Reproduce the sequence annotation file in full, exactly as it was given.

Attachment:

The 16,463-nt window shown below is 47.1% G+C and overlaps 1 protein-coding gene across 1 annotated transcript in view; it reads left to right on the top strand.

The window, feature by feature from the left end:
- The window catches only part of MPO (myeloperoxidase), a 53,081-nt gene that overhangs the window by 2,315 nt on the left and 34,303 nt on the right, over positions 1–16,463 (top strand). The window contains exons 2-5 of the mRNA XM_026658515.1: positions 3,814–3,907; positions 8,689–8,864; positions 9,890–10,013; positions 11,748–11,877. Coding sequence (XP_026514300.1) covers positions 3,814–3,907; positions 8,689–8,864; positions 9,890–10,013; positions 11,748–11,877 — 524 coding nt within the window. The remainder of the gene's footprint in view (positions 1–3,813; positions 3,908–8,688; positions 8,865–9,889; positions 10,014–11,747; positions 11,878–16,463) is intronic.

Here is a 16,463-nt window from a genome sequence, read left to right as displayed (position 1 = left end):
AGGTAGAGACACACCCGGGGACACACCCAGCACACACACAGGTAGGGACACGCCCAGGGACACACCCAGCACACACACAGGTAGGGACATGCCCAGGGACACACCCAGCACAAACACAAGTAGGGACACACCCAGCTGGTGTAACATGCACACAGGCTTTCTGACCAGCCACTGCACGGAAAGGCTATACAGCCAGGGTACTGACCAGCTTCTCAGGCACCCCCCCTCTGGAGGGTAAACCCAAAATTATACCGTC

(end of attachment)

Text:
The 16,463-nt window shown below is 47.1% G+C and overlaps 1 protein-coding gene across 1 annotated transcript in view; it reads left to right on the top strand.

The window, feature by feature from the left end:
- The window catches only part of MPO (myeloperoxidase), a 53,081-nt gene that overhangs the window by 2,315 nt on the left and 34,303 nt on the right, over positions 1–16,463 (top strand). The window contains exons 2-5 of the mRNA XM_026658515.1: positions 3,814–3,907; positions 8,689–8,864; positions 9,890–10,013; positions 11,748–11,877. Coding sequence (XP_026514300.1) covers positions 3,814–3,907; positions 8,689–8,864; positions 9,890–10,013; positions 11,748–11,877 — 524 coding nt within the window. The remainder of the gene's footprint in view (positions 1–3,813; positions 3,908–8,688; positions 8,865–9,889; positions 10,014–11,747; positions 11,878–16,463) is intronic.

Here is a 16,463-nt window from a genome sequence, read left to right as displayed (position 1 = left end):
AGGTAGAGACACACCCGGGGACACACCCAGCACACACACAGGTAGGGACACGCCCAGGGACACACCCAGCACACACACAGGTAGGGACATGCCCAGGGACACACCCAGCACAAACACAAGTAGGGACACACCCAGCTGGTGTAACATGCACACAGGCTTTCTGACCAGCCACTGCACGGAAAGGCTATACAGCCAGGGTACTGACCAGCTTCTCAGGCACCCCCCCTCTGGAGGGTAAACCCAAAATTATACCGTC